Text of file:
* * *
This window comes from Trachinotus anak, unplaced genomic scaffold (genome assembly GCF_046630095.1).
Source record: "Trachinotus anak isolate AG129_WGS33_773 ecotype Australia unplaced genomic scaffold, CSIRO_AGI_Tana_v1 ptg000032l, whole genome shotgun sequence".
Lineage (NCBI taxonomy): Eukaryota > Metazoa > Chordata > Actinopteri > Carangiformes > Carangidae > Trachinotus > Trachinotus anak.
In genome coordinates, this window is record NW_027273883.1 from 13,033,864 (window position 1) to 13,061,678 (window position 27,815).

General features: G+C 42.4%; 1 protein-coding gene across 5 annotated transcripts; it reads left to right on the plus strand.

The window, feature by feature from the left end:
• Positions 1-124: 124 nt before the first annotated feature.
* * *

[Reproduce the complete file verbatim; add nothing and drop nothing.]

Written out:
This window comes from Trachinotus anak, unplaced genomic scaffold (genome assembly GCF_046630095.1).
Source record: "Trachinotus anak isolate AG129_WGS33_773 ecotype Australia unplaced genomic scaffold, CSIRO_AGI_Tana_v1 ptg000032l, whole genome shotgun sequence".
Lineage (NCBI taxonomy): Eukaryota > Metazoa > Chordata > Actinopteri > Carangiformes > Carangidae > Trachinotus > Trachinotus anak.
In genome coordinates, this window is record NW_027273883.1 from 13,033,864 (window position 1) to 13,061,678 (window position 27,815).

General features: G+C 42.4%; 1 protein-coding gene across 5 annotated transcripts; it reads left to right on the plus strand.

The window, feature by feature from the left end:
• Positions 1-124: 124 nt before the first annotated feature.